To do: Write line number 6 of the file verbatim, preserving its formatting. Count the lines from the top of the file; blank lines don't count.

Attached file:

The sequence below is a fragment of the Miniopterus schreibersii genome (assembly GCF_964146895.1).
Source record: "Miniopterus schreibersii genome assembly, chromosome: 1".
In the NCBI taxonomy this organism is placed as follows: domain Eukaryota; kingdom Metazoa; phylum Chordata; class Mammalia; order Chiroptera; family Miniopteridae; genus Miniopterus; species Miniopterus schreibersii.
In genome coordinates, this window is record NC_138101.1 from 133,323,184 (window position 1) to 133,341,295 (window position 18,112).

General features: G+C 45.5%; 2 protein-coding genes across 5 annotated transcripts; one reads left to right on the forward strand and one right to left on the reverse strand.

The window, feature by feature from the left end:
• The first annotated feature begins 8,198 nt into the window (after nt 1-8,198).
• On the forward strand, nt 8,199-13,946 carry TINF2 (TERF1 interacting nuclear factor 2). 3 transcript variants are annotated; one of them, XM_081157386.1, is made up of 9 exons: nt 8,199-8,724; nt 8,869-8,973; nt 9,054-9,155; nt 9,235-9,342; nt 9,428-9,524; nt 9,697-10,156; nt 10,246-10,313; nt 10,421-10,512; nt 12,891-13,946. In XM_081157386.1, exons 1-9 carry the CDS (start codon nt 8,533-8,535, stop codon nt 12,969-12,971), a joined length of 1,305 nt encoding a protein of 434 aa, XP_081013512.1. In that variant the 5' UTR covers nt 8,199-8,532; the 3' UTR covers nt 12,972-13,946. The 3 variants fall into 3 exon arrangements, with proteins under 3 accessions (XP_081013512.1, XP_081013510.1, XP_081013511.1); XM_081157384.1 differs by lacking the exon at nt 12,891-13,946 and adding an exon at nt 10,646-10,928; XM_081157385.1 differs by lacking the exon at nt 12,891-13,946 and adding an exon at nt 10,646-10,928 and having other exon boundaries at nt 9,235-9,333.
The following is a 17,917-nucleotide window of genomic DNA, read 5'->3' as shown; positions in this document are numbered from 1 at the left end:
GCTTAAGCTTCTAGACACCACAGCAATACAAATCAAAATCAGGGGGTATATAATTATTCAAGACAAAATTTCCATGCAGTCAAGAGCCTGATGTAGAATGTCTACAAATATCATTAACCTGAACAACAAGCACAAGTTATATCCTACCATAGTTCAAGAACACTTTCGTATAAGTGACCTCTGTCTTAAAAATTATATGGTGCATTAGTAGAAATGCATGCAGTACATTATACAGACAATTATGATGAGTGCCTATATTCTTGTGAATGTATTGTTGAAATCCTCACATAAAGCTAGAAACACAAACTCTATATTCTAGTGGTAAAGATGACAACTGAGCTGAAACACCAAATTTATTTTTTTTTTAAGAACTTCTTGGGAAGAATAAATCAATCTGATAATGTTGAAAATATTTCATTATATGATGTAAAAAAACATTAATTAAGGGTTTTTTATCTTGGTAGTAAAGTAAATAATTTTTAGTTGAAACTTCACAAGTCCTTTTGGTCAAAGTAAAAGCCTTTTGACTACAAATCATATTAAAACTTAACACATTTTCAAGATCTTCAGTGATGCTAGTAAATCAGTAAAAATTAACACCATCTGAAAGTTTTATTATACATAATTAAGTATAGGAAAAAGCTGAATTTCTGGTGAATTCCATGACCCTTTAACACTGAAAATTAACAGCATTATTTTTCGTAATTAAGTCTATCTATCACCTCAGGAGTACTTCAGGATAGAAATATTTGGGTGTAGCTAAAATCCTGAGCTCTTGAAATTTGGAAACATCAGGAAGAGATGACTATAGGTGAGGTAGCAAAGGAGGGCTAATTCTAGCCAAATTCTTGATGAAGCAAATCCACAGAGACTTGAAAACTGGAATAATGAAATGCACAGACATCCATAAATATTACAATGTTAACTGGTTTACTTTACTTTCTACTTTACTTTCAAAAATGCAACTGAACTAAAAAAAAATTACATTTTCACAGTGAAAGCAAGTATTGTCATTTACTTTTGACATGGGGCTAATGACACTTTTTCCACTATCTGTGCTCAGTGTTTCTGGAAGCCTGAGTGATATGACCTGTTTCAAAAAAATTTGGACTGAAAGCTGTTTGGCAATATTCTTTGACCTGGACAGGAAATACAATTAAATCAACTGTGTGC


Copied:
The window, feature by feature from the left end: